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August 6, 2013

The Feds' Plan to Protect Stock Exchanges From Hacking Isn't Going to Work

“Last week, a US federal court indicted a Russian hacker named Aleksandr Kalinin for allegedly hacking into the NASDAQ stock exchange. Kalinin had access to two NASDAQ servers for a couple of years between 2007 and 2010, and during that time was able to enter commands to change and delete data. The case has heightened fears that the next time a trading system is hacked—which is becoming pretty common—rogue programmers could cause a financial collapse. The good news is that the US government has recently drafted a plan to combat stock exchange hackers. The bad news, experts say, is that the government’s plan is not going to help much.

“The government’s anti-hacking plan comes in the form of a regulation recently proposed by the Securities and Exchange Commission (SEC), a Wall Street regulator. The rule would require exchanges, including NASDAQ, the New York Stock Exchange, and the Chicago Mercantile Exchange, to ensure that their trading technologies adhere to a set of standards that the SEC has for two decades urged exchanges to adopt voluntarily. It would force exchanges to conduct stress tests of their core technology, submit to regular system reviews to identify vulnerabilities to hackers, and draft recovery plans in case of security breaches. But financial reform advocates, software security experts, and cybersecurity gurus say the rule is far too weak to provide any meaningful protection against cyber criminals.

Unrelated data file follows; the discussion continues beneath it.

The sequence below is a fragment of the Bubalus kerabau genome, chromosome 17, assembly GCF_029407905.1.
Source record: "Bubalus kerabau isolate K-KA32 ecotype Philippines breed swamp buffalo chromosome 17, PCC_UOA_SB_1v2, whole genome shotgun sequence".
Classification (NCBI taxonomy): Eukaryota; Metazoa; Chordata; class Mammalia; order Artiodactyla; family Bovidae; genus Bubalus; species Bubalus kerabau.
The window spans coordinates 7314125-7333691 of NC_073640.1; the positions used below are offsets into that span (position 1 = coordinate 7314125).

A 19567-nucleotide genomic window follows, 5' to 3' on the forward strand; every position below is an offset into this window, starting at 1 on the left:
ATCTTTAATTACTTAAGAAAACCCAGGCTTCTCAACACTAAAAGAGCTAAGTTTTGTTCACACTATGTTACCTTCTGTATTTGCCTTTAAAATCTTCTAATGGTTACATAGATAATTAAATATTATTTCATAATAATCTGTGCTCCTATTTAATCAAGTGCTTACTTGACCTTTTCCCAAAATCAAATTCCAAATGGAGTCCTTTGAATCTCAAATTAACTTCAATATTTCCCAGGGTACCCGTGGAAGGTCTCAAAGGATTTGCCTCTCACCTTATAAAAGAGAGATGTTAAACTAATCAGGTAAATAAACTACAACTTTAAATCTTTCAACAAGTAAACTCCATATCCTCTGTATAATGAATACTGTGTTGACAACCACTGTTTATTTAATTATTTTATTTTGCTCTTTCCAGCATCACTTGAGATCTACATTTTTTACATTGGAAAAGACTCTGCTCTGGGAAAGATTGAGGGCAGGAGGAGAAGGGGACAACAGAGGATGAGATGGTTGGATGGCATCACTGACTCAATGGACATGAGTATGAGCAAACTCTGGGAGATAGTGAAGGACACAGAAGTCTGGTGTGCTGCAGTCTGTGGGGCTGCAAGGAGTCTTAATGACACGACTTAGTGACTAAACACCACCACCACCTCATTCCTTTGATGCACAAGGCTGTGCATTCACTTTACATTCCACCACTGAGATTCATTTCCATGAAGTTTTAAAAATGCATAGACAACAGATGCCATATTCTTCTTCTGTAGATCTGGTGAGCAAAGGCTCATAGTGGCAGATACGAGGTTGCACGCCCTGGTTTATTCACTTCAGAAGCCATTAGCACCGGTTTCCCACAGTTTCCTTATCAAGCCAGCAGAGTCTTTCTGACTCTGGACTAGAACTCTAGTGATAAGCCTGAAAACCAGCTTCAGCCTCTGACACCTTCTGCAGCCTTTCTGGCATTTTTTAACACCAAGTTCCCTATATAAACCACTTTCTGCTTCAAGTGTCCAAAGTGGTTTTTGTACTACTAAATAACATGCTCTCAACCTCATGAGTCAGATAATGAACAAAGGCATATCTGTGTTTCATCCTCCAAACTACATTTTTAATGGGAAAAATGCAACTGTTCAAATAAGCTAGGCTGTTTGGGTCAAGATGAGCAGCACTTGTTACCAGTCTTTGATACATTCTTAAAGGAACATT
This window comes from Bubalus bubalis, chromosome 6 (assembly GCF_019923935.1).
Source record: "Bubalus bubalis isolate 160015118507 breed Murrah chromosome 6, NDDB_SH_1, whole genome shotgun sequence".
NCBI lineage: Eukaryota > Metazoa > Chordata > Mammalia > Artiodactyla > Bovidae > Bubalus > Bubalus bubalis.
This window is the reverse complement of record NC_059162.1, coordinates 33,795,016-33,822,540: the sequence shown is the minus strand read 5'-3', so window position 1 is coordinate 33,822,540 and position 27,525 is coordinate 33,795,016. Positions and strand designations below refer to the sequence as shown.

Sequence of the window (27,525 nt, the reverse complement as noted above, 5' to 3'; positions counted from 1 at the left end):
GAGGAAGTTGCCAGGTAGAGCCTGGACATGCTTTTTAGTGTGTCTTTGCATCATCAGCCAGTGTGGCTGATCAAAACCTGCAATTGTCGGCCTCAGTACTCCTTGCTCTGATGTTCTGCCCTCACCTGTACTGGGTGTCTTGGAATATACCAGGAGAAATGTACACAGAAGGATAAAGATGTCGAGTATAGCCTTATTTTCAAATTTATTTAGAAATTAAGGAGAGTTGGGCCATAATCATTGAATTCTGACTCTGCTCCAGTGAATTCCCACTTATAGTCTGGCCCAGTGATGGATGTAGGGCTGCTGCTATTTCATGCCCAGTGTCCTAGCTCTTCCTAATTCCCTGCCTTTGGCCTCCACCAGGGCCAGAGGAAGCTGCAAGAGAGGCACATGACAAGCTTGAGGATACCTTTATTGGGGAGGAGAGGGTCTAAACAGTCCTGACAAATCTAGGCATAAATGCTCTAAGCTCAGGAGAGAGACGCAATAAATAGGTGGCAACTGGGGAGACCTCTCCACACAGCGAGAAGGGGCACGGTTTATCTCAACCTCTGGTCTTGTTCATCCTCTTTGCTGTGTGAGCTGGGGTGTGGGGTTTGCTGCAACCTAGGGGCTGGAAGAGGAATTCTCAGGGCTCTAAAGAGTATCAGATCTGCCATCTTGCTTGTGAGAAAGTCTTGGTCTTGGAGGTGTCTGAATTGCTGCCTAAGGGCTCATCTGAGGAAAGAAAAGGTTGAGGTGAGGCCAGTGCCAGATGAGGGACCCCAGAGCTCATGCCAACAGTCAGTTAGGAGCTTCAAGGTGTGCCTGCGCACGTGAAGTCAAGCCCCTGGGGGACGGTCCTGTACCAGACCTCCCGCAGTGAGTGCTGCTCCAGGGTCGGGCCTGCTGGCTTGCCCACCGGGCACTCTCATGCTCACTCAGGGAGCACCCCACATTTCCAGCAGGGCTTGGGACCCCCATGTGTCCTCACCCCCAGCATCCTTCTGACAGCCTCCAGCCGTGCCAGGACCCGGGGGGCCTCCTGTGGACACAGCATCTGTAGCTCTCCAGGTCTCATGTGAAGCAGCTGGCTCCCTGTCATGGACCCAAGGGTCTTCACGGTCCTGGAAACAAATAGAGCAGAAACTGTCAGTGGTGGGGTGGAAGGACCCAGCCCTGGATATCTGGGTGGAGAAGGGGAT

“The way that the SEC defines whether an exchange is adhering to the regulation is too vague, says Dennis Kelleher, the president of Better Markets, a financial reform group. Instead of laying out specific requirements for system reviews, for example, the SEC “defer[s] to unspecified practices and standards set by other regulators or ‘widely recognized’ organizations,” Kelleher wrote in a letter to the agency. Without clearer language, Kelleher worries, exchanges could comply with the letter of the regulation without making any meaningful security upgrades. (The SEC declined to comment for this story.)”


Read full Mother Jones article here 

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